PHOENIX — In the 1980s, during halftimes, timeouts and other breaks in Phoenix Suns games, all eyes were on Henry Rojas, though much of the crowd did not know it.
The original Suns gorilla mascot, Rojas fell into the role in 1979 after working with the Eastern Onion Singing Telegram Service. On an assignment in which the client asked to have Rojas sing in a gorilla suit at a game, stadium cameras found Rojas running off the court in the suit, and with music playing, he “just started dancing.” He did not stop for nearly nine years.
These days, Rojas works as a chaplain and motivational speaker at Calvary Healing Center, a career path determined after learning something about himself while wearing the Gorilla costume.
Henry’s brother, Arthur Rojas, said that even from a young age, Henry was one of the most outgoing and funny people in the lives of everybody he met. He would sing, dance, mimic personalities of those he saw on television and joke about his surroundings and current events.
For a family that had its struggles, including the death of the brothers’ father at a young age, Henry essentially stepped into a family spokesperson role, speaking up for other members who had difficulties expressing their own personalities in the wake of sadness.
“He really was supportive without intending to be supportive because I was very withdrawn and quiet, he could be my voice in a lot of ways,” Arthur said.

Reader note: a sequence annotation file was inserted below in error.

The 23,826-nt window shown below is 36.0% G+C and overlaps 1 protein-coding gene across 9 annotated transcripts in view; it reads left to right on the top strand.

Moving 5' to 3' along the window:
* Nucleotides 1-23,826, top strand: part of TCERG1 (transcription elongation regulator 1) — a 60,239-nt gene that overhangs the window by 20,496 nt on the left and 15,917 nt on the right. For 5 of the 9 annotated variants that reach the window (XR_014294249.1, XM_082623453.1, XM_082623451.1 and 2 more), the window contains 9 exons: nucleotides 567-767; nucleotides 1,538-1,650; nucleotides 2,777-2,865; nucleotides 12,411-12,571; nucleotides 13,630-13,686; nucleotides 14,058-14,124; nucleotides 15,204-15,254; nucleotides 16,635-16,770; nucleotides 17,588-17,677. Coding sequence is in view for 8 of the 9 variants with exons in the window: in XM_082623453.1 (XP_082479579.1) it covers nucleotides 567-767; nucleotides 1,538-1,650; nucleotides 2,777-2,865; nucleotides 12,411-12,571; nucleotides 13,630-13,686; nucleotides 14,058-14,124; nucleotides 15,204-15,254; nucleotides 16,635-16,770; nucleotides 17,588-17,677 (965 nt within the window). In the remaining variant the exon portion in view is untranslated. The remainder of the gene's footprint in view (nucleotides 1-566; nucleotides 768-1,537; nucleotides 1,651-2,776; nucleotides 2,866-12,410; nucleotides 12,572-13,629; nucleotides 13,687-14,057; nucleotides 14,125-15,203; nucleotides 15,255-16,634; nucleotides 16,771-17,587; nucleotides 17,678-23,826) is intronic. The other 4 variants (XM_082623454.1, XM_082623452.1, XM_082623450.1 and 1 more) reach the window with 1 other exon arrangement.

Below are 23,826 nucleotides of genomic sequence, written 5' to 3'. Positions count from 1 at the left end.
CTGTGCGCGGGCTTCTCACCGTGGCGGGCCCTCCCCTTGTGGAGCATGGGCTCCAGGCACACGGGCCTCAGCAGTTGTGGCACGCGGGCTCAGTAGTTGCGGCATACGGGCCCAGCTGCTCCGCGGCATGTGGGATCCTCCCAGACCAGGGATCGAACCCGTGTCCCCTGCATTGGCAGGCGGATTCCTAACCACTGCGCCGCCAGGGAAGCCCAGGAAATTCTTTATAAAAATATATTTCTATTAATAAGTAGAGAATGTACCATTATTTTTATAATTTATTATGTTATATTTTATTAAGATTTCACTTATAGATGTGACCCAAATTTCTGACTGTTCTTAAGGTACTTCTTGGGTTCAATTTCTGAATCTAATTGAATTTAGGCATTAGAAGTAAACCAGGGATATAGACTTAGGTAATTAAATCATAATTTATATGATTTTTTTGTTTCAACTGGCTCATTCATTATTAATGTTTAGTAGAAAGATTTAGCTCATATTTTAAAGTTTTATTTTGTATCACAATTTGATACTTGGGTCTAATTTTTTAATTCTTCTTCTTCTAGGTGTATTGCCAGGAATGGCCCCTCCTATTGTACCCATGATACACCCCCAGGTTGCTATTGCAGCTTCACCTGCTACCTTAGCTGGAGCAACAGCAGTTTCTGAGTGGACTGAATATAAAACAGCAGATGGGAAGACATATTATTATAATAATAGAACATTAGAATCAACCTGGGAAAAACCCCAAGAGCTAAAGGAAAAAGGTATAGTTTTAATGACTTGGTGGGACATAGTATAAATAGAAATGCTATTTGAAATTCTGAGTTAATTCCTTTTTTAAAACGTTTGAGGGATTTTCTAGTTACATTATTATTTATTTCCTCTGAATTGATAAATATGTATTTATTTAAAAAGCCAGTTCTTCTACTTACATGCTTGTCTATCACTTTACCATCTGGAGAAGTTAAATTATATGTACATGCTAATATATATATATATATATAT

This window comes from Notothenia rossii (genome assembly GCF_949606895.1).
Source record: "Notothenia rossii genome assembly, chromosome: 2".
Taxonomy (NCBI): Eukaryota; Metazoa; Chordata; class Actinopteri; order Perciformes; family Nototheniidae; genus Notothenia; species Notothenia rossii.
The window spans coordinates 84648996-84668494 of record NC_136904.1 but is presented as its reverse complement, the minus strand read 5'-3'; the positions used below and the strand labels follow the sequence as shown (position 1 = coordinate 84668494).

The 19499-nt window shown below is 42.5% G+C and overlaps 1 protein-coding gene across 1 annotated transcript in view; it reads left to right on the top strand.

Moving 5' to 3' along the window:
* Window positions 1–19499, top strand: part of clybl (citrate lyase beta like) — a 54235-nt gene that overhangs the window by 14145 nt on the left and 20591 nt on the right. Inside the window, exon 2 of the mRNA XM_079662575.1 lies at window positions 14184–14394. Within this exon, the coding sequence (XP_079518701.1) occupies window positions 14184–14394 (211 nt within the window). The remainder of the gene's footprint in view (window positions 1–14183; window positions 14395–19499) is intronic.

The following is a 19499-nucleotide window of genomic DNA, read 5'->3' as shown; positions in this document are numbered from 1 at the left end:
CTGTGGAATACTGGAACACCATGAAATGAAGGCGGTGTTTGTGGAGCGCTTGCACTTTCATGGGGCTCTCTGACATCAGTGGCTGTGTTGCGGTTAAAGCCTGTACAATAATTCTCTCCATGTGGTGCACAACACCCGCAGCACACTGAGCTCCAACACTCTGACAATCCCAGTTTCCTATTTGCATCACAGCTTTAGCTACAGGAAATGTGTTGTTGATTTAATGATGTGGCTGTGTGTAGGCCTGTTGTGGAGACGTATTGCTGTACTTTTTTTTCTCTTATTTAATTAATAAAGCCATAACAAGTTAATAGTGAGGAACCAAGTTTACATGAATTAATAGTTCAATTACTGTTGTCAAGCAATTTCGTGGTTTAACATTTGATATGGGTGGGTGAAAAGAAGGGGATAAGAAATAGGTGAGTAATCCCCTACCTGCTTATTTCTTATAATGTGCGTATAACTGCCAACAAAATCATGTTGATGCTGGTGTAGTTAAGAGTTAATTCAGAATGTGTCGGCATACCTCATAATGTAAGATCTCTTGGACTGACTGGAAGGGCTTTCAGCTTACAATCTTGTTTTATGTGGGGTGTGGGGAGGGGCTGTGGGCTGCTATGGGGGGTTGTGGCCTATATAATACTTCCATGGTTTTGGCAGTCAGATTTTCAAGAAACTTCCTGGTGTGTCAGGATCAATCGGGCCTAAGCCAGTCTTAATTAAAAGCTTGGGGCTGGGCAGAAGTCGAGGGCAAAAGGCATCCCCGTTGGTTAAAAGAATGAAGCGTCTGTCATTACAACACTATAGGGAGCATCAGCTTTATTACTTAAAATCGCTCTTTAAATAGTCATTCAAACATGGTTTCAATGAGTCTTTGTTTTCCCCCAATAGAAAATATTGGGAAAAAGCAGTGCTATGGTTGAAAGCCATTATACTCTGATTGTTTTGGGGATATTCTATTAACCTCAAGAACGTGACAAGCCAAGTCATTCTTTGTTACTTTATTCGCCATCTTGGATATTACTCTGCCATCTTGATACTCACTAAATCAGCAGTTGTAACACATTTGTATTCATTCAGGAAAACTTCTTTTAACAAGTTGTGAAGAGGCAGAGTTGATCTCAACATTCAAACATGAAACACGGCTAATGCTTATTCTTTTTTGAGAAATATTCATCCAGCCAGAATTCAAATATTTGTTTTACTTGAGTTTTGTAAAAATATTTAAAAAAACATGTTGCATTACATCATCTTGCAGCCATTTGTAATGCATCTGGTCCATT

Once his role as the Gorilla started, though, Suns fans could not get enough of him, or at least the gorilla.
Ronnie Williams, a Phoenix-area football coach who served as a ball boy for the team throughout Rojas’s tenure, was tasked with keeping up the quality of the suit, running to the locker room to get appropriate props and essentially assist Rojas in performances.
Williams remembered fondly a particular skit in which the Gorilla, clad in sequined gloves the pair had glued together before the game and a fedora over a tuxedo, would imitate Michael Jackson at the apex of the pop star’s career.
“The Moonwalk, his little dance and kicking the feet, it triggered a thing in the NBA where the players that were supposed to be paying attention in the huddles would be paying attention to the Gorilla doing the Michael Jackson skit,” Williams said. “I remember the NBA fining players because they weren’t paying attention to the coach in the huddle.”
The visiting locker rooms were adjacent to Henry’s dressing room, and Rojas said players would often barge in just to see the man behind the gorilla mask, and ask him what he had up his hairy sleeves that night.